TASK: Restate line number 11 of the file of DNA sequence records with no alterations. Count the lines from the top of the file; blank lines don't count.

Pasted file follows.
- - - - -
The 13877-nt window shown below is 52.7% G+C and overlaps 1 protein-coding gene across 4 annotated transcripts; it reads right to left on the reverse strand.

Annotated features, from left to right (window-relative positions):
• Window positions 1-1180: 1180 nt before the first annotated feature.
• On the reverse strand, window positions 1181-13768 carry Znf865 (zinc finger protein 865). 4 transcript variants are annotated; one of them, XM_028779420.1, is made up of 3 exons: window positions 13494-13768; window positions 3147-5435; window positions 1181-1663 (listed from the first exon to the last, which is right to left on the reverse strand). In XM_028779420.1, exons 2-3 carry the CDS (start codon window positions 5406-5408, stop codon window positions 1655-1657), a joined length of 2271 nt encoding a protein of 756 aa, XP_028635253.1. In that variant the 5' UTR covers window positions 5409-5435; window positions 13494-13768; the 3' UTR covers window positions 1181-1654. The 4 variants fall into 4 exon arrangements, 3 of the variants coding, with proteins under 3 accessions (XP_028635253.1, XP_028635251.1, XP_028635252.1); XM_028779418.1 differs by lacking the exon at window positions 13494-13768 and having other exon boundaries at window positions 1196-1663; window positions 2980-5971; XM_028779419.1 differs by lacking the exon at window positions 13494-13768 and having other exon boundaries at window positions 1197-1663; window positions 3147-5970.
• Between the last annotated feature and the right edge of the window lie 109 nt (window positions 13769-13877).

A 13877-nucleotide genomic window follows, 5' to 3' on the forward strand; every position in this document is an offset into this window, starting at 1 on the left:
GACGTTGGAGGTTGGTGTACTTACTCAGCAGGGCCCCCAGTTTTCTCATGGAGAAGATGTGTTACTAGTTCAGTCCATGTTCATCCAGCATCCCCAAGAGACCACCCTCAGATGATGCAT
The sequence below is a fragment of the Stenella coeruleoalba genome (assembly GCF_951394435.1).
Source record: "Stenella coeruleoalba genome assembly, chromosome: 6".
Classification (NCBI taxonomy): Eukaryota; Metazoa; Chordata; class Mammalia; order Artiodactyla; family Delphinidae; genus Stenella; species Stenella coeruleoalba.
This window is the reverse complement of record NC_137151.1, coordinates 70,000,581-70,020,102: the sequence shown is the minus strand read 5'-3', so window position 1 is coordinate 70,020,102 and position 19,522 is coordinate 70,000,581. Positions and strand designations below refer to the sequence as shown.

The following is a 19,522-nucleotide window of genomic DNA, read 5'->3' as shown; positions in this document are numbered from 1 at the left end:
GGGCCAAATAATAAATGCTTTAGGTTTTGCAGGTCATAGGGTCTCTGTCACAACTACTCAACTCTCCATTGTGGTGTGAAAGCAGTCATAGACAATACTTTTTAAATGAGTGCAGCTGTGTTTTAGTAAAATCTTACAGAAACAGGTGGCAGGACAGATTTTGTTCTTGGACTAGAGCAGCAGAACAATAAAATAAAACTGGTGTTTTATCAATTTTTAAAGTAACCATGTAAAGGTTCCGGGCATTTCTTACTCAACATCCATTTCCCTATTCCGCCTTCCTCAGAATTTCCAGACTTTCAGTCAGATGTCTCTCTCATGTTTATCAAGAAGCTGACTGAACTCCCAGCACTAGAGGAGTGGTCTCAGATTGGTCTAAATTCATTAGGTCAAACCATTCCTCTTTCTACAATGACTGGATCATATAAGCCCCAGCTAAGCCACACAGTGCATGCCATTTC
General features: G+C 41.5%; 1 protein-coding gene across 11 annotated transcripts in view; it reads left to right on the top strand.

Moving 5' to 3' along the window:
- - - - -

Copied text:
This window is the reverse complement of record NC_137151.1, coordinates 70,000,581-70,020,102: the sequence shown is the minus strand read 5'-3', so window position 1 is coordinate 70,020,102 and position 19,522 is coordinate 70,000,581. Positions and strand designations below refer to the sequence as shown.